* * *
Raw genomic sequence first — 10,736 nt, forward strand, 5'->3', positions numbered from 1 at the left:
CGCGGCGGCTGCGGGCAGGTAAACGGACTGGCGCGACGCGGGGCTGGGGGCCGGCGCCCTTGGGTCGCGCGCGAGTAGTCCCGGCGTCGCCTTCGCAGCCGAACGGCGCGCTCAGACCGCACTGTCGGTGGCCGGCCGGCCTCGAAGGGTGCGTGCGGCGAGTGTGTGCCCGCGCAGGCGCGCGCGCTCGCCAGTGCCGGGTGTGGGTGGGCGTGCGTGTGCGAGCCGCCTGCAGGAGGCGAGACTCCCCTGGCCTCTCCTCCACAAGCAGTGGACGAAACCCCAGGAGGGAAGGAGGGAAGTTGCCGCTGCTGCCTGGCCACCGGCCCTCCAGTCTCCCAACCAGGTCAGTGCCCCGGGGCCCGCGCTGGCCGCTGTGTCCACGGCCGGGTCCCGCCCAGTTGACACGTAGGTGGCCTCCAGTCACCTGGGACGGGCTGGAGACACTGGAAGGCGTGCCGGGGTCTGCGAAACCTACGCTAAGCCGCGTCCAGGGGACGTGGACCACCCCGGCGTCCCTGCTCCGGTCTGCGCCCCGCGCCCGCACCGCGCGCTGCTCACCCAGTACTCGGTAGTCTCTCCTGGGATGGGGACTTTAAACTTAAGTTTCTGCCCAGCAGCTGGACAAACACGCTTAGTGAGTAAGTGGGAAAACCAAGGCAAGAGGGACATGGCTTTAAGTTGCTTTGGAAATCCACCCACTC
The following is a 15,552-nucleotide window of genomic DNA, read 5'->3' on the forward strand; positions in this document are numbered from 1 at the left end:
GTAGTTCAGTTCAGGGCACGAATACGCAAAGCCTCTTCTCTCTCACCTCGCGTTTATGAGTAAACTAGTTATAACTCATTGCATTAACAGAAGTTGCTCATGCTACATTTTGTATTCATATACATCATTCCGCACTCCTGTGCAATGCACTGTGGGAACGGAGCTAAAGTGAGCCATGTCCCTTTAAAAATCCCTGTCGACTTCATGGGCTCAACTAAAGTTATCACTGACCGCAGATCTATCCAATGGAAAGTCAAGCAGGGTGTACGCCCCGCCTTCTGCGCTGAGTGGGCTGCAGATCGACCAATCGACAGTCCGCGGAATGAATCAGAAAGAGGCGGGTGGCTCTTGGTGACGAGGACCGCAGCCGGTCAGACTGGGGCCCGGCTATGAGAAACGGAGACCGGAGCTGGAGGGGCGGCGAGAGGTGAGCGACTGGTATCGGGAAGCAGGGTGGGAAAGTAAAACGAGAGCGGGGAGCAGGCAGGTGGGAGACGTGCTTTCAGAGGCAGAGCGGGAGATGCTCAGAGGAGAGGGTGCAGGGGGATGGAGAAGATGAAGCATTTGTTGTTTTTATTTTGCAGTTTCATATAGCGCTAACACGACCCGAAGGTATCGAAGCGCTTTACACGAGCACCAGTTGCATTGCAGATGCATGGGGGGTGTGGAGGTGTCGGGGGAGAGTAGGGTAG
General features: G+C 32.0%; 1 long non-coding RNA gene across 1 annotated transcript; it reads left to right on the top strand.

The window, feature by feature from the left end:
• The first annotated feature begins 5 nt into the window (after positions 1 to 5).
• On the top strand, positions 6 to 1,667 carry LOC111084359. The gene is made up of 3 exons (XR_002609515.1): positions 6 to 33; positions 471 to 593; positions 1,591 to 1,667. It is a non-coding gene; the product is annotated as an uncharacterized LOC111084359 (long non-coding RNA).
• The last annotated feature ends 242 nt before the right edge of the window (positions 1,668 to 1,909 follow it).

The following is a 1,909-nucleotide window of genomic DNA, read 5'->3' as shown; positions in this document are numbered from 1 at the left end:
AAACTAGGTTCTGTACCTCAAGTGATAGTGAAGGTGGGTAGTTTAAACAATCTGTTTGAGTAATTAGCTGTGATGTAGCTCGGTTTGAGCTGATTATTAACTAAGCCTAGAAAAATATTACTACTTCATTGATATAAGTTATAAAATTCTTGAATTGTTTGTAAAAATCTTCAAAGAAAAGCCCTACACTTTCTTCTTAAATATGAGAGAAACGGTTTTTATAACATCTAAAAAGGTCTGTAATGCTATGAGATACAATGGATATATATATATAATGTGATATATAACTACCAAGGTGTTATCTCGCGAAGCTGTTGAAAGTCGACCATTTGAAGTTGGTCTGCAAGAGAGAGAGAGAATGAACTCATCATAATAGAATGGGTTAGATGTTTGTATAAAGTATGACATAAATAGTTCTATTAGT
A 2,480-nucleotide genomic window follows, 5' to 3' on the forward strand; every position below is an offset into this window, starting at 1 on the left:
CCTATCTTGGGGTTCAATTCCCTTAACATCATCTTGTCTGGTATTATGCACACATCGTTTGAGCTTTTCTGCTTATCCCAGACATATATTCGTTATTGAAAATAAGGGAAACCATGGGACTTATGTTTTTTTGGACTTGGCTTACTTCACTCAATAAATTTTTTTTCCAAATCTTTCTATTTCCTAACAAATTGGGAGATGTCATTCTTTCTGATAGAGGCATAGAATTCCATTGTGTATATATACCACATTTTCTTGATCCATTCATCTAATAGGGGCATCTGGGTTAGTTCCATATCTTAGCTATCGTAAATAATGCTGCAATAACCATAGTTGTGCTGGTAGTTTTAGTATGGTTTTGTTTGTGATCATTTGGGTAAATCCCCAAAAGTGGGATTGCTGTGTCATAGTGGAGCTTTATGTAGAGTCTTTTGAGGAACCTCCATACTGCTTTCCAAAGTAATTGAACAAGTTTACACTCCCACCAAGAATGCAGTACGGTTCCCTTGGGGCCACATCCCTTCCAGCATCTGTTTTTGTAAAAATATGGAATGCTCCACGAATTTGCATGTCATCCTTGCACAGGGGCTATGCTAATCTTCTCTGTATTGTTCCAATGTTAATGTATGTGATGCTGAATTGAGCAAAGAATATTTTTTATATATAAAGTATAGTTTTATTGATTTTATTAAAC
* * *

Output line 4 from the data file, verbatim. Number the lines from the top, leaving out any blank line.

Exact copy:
GTAGTTCAGTTCAGGGCACGAATACGCAAAGCCTCTTCTCTCTCACCTCGCGTTTATGAGTAAACTAGTTATAACTCATTGCATTAACAGAAGTTGCTCATGCTACATTTTGTATTCATATACATCATTCCGCACTCCTGTGCAATGCACTGTGGGAACGGAGCTAAAGTGAGCCATGTCCCTTTAAAAATCCCTGTCGACTTCATGGGCTCAACTAAAGTTATCACTGACCGCAGATCTATCCAATGGAAAGTCAAGCAGGGTGTACGCCCCGCCTTCTGCGCTGAGTGGGCTGCAGATCGACCAATCGACAGTCCGCGGAATGAATCAGAAAGAGGCGGGTGGCTCTTGGTGACGAGGACCGCAGCCGGTCAGACTGGGGCCCGGCTATGAGAAACGGAGACCGGAGCTGGAGGGGCGGCGAGAGGTGAGCGACTGGTATCGGGAAGCAGGGTGGGAAAGTAAAACGAGAGCGGGGAGCAGGCAGGTGGGAGACGTGCTTTCAGAGGCAGAGCGGGAGATGCTCAGAGGAGAGGGTGCAGGGGGATGGAGAAGATGAAGCATTTGTTGTTTTTATTTTGCAGTTTCATATAGCGCTAACACGACCCGAAGGTATCGAAGCGCTTTACACGAGCACCAGTTGCATTGCAGATGCATGGGGGGTGTGGAGGTGTCGGGGGAGAGTAGGGTAG